Saturday, January 7, 2012

The Hoodoo Truth: The Christianity Of Hoodoo

The number one thing that turns many people off from hoodoo/rootwork/conjure, is the Christianity associated with it. However, the Christianity of the practice is not, I repeat, not the typical, hardcore, fundamentalist Christianity that most people are familiar with. Instead, the type of Christianity found in hoodoo is more aptly described as "folk religion". So what is folk religion? Well, bluntly it is the religion of the people, disconnected from official religious stances or teachings. Now, as far as level of "religiosity" goes, individual workers will vary in their level of religiousness. Some don't attend church but many do. However, when the workers of the past used Christianity in their work they were not just saying empty prayers or reciting words from a book they didn't believe in. Quite the opposite! Workers fully believed in the biblical God, in Jesus and the Holy Spirit, the prophets and the saints, etc. Christianity was not used to mask "witchcraft" as many fundamentalists have claimed.

I've touched on this before but until people understand how Christianity and the Bible were used to justify slavery and atrocities against non-whites then they will not understand how most conjure workers are closer to the "True Christianity" than most Christians today. If you read your bible then you know that Christians are supposed to be magical. Christians are supposed to be able to heal, to raise the dead, to take up serpents, and be impervious to poisons. It's all in the good book if Christians would simply read the bible. So in this example hoodoo folk are far closer to being true Christians than the majority of Christians today who think that God calls them to do nothing. The typical fundamentalist Christian, especially among whites, has zero spiritual power. That's the opposite of conjure folk.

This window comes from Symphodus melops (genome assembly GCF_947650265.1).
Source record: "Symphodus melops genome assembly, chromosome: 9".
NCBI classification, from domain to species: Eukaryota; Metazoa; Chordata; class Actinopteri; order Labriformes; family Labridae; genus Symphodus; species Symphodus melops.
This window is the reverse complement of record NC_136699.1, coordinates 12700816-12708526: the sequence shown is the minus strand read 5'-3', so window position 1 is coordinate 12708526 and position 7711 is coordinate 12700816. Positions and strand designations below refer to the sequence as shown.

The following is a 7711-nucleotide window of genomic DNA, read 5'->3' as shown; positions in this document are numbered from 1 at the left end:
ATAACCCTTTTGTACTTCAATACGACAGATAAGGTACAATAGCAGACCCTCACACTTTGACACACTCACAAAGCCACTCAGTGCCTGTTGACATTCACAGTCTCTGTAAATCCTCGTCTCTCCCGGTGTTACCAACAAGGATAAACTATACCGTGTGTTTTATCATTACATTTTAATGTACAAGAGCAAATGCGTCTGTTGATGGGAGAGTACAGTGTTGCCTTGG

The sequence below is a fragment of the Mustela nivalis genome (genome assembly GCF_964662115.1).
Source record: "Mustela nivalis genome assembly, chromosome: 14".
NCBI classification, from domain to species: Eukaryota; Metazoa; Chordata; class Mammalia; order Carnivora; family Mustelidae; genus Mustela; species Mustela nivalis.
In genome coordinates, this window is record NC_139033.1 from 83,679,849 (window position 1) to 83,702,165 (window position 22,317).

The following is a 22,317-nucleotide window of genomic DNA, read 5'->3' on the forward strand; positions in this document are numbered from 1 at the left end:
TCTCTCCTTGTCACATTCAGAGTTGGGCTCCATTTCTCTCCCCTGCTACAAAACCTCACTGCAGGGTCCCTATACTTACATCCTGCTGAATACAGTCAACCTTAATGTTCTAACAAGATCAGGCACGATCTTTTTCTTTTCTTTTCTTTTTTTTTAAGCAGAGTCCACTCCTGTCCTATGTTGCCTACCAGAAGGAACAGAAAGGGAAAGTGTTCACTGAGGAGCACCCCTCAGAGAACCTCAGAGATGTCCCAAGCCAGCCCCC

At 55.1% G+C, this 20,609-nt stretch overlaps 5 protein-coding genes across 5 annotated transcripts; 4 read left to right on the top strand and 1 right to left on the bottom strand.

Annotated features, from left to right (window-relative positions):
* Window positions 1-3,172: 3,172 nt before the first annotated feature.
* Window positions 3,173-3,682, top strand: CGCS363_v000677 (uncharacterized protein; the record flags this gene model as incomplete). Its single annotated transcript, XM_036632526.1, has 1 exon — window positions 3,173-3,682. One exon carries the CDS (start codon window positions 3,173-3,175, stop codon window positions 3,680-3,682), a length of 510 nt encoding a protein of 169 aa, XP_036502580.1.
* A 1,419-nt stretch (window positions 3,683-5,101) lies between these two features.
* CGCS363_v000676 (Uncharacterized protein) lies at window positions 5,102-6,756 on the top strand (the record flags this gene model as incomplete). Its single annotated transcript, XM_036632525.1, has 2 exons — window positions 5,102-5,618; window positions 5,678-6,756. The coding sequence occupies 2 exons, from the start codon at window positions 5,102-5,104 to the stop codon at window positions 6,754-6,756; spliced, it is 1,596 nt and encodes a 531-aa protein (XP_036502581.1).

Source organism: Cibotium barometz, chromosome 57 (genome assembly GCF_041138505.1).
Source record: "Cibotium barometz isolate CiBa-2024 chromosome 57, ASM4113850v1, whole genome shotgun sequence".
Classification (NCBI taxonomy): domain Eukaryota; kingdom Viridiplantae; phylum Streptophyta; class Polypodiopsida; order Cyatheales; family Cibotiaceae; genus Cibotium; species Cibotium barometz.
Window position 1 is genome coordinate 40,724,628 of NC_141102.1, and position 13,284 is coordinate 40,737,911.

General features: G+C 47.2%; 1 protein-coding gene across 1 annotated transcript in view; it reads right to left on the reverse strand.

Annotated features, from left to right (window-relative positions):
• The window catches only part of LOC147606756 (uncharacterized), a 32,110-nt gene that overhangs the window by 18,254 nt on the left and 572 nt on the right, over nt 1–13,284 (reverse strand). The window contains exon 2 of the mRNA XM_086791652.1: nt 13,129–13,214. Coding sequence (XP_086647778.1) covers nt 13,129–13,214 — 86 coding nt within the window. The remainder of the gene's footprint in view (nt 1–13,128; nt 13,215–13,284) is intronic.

So in conclusion, please realize that the Christianity of hoodoo/rootwork/conjure, is not the "shove-it-down-your-throat" variety where people in fancy clothes like to sit there and judge you. That's not the Christianity of hoodoo. The Christianity of hoodoo is meant to set you free.

13 comments:

Geebz said...

Love this post Doc because it's right on!

DocConjure said...

@ Geebz,

Thank you. Somebody needed to address it. Perhaps someone else could have stated it better but at least it's off my chest now.

Anonymous said...

I've been following your blog for a while now, I was very happy to see this in there. Whites who come to hoodoo (and that can also include me) are often ignorant of these practices, claiming one thing for another. Even some blacks don't know their own heritage enough to know any better. Glad there is someone out there spreading the truth for what hoodoo is, and not trying to make it into something that it is not.

DocConjure said...

@ Anonymous,

Thank you and welcome to the blog.

I wrote this because of course hoodoo is being taught online that it's okay to throw out the Bible and Christianity. It just can't be done. I don't go into Wicca and teach that they should just throw out "the goddess" or what not, but many people are being taught they can do just that, come in and start throwing stuff out.